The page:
Far too many players rely on tabs, get their playing up to an advanced standard technically but can't play anything interesting musically and usually suck majorly at bends and vibrato because their ears are undeveloped.


I'm still fixing this woeful deficit in my playing.
#9
i generally hate guitar pro.. cause i know a few ppl that taught themselves how to play off that... they have no musical background.. and they are so guitar pro biased that they are always right because "thats wat the tabs say".. even if its entirely wrong and any idiot can hear its wrong.. its not even the program.. i just hate the people that sit behind the pc working on music from that and still call themselves guitarists... yet they dont know wat a basic G chord is

sooooooooo i hate it for that reason.. its not always bad though.. id rather work out the pieces myself by ear.. then if there is something i cant figure out ill either use one of the tabs on UG or guitar pro...
#10
Quote by turtlewax
Hi, I just wondered how everyone here goes about learning songs. I personally just sit in front of guitar pro although its annoying cause a lot of tabs are wrong


I sit in front of a CD player or computer and use my ears & knowledge to figure it out.

Tabs are okay for when you are starting out, but ultimately you have to get past that stage.
Besides a majority of the tabs here at UG are wrong anyway. Your better off developing your ear.

- be patient, it takes time and practice.
shred is gaudy music
Last edited by GuitarMunky at Dec 5, 2008,
#11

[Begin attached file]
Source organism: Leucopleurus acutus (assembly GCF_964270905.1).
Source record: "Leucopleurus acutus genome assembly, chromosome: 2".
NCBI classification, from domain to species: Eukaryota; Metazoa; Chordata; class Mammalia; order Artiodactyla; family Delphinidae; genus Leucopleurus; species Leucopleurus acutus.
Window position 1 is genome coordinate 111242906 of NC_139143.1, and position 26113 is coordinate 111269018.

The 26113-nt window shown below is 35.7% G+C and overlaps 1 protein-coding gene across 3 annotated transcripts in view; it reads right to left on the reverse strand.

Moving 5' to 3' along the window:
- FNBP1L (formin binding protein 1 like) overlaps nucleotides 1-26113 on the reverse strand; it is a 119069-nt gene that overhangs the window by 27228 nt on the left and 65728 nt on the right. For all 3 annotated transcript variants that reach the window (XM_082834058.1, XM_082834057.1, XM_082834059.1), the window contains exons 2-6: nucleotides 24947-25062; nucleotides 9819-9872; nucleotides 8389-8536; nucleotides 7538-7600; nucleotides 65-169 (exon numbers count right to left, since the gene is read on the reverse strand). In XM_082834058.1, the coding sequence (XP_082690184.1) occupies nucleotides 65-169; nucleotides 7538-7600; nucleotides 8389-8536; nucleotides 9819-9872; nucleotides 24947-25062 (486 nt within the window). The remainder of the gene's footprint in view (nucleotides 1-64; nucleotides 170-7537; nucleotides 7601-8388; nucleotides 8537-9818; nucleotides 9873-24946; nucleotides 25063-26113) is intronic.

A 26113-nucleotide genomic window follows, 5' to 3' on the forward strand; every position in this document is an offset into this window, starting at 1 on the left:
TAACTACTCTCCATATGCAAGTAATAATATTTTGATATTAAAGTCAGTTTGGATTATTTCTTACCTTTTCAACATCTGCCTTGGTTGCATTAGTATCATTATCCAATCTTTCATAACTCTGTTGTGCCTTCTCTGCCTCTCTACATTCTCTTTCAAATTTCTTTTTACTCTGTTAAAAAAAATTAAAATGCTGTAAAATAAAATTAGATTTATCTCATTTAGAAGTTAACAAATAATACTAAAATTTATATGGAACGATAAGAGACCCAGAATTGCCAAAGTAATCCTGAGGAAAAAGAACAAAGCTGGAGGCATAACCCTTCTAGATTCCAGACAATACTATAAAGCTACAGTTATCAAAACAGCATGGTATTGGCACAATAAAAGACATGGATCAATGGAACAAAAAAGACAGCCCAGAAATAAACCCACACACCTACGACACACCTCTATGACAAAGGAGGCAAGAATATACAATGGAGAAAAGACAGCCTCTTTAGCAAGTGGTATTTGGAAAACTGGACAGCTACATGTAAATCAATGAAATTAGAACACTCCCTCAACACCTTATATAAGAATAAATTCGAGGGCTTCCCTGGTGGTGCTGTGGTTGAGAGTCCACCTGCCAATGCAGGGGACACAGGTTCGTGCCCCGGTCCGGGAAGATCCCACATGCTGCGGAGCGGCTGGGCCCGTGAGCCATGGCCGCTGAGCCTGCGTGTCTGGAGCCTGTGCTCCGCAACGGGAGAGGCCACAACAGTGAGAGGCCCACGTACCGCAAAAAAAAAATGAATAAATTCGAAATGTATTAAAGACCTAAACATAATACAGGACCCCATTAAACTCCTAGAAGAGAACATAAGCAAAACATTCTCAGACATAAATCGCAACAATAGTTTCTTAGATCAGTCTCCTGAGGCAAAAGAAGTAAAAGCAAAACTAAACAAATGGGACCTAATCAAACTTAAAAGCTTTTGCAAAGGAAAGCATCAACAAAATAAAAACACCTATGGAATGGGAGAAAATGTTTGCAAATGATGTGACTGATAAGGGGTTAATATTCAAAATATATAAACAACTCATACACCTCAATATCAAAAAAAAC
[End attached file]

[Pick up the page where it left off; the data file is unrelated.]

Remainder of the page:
Another point I might add about learning by ear is understanding how your favourite players are phrasing. I was just working out the start of an Al Di Meola song there called One Night Last June...and alot of the time Al will be playing slightly behind the beat or slightly after. Now relying on tabs you would get all the right notes(in theory) and then go ahead palying along with it and maybe sort of lock in with the phrasing. But learning by ear you are forced to listen and notice all the minute details. For instance some times maybe a phrase will end and the player will slide down to a new note which is sort of sliently heard if you understand my meaning...if you read a tab and that note was tabbed I think subconciously you are going to be worrying about sounding that note whereas if you learn by ear you will hear the nuances and the subtlety with much better clarity and as such this is how you will instinctively try to play it. It takes the robotic edge off of it. This leads me to my next point which isnt exactly related to the original question but it is related...as much as people will say don't copy players etc etc because you will sound like them. I think it is best when working out your favourite songs to learn it by ear perfectly. Note for note perfect. Try to get all the same inflections that player uses. Same vibrato, same phrasing, same everything. The goal is not to be able to sound like that player exactly in the long run. The goal is to hear these subtle nuances and be able to apply them. So, in future when you are hearing your own music in your head, you will start thinking about subtlety as opposed to just a collection of notes forming a melody played any old way. I hope I just made sense to everyone there.